Jackie: Who is your favorite Jew?
Jill: I had to think about this question for a while! There are so many people who I think are awesome, who are Jewish, like Justice Ruth Bader Ginsburg, who is one of my favorite humans. Specifically in terms of people who are my favorite for Jewish things that they do, after some reflection, I’ve come to a tie between Rachel Adler and Michelle Citrin. Rachel Adler wrote a phenomenal book of Jewish feminist theology called Engendering Judaism that contains a lot of important ideas, including a new approach to Jewish wedding ritual based on an ancient ritual Jews used to solemnize contracts — a deeply Jewish ritual to solemnize a marriage without any of the gender bias that’s inherent in kinyan. And Michelle Citrin is a very talented musician who got Internet famous for her 20 Things to Do With Matzah song — she’s been serving as cantor for Temple Micah’s Next Dor High Holidays services for the past several years, making me cry every Yom Kippur.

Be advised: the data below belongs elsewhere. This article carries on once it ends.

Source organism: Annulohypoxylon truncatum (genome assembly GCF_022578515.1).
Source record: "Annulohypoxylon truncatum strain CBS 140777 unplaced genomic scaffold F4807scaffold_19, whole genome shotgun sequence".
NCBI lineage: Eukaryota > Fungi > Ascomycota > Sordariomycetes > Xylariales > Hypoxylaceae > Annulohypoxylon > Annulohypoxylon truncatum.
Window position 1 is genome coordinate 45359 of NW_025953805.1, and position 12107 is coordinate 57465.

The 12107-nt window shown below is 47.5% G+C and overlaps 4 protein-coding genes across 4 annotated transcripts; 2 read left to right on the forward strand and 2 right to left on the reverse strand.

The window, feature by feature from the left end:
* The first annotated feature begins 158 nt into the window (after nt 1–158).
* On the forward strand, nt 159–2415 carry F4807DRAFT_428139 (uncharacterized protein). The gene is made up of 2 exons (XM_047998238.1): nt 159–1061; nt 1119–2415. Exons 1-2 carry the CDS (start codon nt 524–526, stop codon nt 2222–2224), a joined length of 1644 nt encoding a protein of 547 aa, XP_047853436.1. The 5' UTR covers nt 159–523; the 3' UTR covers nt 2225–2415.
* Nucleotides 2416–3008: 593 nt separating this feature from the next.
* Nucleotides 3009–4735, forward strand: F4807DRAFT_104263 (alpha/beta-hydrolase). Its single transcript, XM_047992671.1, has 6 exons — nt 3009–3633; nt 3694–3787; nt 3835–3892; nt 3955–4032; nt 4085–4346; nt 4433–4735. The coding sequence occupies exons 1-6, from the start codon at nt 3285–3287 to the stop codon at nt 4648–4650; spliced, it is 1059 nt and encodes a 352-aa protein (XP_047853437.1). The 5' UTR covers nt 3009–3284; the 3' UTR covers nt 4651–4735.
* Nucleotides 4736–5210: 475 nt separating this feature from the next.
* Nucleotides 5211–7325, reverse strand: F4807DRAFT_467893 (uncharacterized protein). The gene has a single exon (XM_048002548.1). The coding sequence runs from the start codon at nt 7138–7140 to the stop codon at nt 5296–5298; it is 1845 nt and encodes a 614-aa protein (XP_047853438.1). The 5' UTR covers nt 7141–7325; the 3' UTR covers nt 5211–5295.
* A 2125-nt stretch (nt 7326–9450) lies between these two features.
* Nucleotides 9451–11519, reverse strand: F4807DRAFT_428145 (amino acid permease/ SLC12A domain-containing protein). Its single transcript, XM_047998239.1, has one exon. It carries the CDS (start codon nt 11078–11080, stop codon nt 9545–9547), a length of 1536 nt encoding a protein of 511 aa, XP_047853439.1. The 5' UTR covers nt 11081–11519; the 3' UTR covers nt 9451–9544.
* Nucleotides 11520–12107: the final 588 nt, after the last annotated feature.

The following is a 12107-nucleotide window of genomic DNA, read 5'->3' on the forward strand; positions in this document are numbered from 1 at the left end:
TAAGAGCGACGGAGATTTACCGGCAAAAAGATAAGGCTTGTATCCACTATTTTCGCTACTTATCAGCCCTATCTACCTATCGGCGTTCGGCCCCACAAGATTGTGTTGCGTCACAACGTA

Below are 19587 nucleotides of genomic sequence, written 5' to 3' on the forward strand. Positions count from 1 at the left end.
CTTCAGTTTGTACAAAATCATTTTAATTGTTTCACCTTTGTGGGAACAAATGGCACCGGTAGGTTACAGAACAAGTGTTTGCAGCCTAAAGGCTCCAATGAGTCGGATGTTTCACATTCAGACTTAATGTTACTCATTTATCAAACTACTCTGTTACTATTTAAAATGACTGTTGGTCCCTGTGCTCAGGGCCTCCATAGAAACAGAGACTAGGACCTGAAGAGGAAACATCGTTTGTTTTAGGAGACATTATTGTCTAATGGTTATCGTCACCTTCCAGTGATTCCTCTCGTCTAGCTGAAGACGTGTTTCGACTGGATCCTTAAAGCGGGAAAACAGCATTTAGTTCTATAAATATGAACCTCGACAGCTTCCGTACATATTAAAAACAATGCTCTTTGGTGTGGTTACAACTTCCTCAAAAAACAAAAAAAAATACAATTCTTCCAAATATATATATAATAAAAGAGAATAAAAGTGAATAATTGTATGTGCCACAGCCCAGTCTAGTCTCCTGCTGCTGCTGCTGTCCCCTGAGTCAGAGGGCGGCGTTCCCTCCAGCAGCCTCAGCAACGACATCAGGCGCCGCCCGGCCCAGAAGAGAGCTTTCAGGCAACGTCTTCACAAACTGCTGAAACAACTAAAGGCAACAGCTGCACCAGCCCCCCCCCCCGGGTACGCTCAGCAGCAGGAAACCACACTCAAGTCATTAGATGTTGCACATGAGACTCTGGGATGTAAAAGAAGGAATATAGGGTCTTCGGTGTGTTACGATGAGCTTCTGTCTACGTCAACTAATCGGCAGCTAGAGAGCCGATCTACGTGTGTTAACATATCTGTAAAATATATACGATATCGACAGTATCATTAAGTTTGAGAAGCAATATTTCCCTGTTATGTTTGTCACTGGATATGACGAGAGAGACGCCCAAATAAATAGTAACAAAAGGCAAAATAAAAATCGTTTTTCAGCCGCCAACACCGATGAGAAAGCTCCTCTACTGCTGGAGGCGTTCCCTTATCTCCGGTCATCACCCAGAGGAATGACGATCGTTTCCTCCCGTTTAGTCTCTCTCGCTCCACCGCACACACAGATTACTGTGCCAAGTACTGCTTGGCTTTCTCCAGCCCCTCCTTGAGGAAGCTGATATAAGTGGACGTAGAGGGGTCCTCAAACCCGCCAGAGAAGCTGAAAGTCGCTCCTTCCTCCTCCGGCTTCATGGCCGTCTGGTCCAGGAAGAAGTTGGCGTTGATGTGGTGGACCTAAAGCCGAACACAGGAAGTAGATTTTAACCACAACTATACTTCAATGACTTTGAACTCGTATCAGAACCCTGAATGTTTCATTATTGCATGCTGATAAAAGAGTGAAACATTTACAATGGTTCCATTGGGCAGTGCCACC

Jackie: Finish the sentence: When the Jews Gather…
Jill: We bang on the table when we sing, and that feels like home to me.